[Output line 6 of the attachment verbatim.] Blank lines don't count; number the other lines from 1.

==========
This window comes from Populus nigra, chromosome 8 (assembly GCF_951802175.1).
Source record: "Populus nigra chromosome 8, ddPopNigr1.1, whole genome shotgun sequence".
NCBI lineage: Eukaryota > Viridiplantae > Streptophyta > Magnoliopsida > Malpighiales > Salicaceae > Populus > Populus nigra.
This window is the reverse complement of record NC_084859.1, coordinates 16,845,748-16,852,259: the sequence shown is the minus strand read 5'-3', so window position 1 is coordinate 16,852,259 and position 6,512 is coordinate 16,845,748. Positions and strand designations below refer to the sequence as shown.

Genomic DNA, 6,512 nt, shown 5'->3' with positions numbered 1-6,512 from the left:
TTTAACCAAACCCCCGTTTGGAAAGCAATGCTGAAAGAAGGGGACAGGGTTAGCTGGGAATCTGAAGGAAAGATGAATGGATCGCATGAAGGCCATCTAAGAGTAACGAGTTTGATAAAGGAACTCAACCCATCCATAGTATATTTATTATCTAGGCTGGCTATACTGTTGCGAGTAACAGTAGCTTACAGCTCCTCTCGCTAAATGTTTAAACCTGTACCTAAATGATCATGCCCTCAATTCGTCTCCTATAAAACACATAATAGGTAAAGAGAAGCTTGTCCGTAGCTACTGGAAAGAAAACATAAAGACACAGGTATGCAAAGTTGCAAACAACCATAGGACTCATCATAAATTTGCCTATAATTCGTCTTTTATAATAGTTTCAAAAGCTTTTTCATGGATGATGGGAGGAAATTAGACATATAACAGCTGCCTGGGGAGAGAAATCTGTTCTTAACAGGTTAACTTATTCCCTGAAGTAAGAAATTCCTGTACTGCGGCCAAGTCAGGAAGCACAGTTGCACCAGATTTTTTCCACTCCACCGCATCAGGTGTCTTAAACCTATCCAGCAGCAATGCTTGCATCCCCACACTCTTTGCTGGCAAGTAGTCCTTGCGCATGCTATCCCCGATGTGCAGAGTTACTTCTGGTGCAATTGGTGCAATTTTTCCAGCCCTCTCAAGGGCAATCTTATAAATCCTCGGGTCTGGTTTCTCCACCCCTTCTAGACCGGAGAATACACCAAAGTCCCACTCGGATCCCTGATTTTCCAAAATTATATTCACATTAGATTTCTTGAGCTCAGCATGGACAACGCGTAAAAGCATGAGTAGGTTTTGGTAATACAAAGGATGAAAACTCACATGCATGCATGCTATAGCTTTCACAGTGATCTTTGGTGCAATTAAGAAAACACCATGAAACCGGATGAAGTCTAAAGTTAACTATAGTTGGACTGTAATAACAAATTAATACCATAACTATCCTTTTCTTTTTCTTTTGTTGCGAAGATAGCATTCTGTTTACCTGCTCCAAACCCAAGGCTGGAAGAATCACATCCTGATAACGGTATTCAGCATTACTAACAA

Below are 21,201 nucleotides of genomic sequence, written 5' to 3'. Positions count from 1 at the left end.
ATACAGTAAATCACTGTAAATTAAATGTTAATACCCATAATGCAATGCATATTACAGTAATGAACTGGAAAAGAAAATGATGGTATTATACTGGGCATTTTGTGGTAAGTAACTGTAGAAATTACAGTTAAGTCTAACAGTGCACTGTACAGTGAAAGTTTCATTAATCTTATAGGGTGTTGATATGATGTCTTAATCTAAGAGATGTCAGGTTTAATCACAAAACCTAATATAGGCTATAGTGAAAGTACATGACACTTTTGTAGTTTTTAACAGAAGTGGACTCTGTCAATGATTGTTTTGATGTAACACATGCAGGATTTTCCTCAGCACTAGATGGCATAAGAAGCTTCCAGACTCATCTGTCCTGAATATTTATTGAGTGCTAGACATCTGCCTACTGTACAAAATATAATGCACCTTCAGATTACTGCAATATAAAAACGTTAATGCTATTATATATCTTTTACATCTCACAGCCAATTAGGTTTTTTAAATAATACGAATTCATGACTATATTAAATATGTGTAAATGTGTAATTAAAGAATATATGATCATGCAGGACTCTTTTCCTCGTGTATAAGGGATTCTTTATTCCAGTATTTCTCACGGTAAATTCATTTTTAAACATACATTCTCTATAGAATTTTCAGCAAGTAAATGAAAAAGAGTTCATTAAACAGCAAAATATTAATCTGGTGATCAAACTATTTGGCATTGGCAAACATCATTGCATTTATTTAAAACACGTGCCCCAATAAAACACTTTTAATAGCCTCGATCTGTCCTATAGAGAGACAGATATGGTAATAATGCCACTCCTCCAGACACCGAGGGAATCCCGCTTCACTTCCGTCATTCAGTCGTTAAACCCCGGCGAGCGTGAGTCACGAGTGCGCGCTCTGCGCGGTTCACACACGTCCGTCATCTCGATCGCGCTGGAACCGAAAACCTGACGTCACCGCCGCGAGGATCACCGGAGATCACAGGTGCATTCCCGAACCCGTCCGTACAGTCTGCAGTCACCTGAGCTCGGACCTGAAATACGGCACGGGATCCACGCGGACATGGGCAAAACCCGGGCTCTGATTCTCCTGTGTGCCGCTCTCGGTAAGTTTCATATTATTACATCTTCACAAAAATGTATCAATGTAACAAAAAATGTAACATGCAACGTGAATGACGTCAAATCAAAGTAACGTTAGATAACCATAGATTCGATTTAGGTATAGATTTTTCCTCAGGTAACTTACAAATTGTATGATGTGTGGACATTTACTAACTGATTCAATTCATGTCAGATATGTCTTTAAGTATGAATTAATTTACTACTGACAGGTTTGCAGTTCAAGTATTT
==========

TTTAACCAAACCCCCGTTTGGAAAGCAATGCTGAAAGAAGGGGACAGGGTTAGCTGGGAATCTGAAGGAAAGATGAATGGATCGCATGAAGGCCATCTAAGAGTAACGAGTTTGATAAAGGAACTCAACCCATCCATAGTATATTTATTATCTAGGCTGGCTATACTGTTGCGAGTAACAGTAGCTTACAGCTCCTCTCGCTAAATGTTTAAACCTGTACCTAAATGATCATGCCCTCAATTCGTCTCCTATAAAACACATAATAGGTAAAGAGAAGCTTGTCCGTAGCTACTGGAAAGAAAACATAAAGACACAGGTATGCAAAGTTGCAAACAACCATAGGACTCATCATAAATTTGCCTATAATTCGTCTTTTATAATAGTTTCAAAAGCTTTTTCATGGATGATGGGAGGAAATTAGACATATAACAGCTGCCTGGGGAGAGAAATCTGTTCTTAACAGGTTAACTTATTCCCTGAAGTAAGAAATTCCTGTACTGCGGCCAAGTCAGGAAGCACAGTTGCACCAGATTTTTTCCACTCCACCGCATCAGGTGTCTTAAACCTATCCAGCAGCAATGCTTGCATCCCCACACTCTTTGCTGGCAAGTAGTCCTTGCGCATGCTATCCCCGATGTGCAGAGTTACTTCTGGTGCAATTGGTGCAATTTTTCCAGCCCTCTCAAGGGCAATCTTATAAATCCTCGGGTCTGGTTTCTCCACCCCTTCTAGACCGGAGAATACACCAAAGTCCCACTCGGATCCCTGATTTTCCAAAATTATATTCACATTAGATTTCTTGAGCTCAGCATGGACAACGCGTAAAAGCATGAGTAGGTTTTGGTAATACAAAGGATGAAAACTCACATGCATGCATGCTATAGCTTTCACAGTGATCTTTGGTGCAATTAAGAAAACACCATGAAACCGGATGAAGTCTAAAGTTAACTATAGTTGGACTGTAATAACAAATTAATACCATAACTATCCTTTTCTTTTTCTTTTGTTGCGAAGATAGCATTCTGTTTACCTGCTCCAAACCCAAGGCTGGAAGAATCACATCCTGATAACGGTATTCAGCATTACTAACAA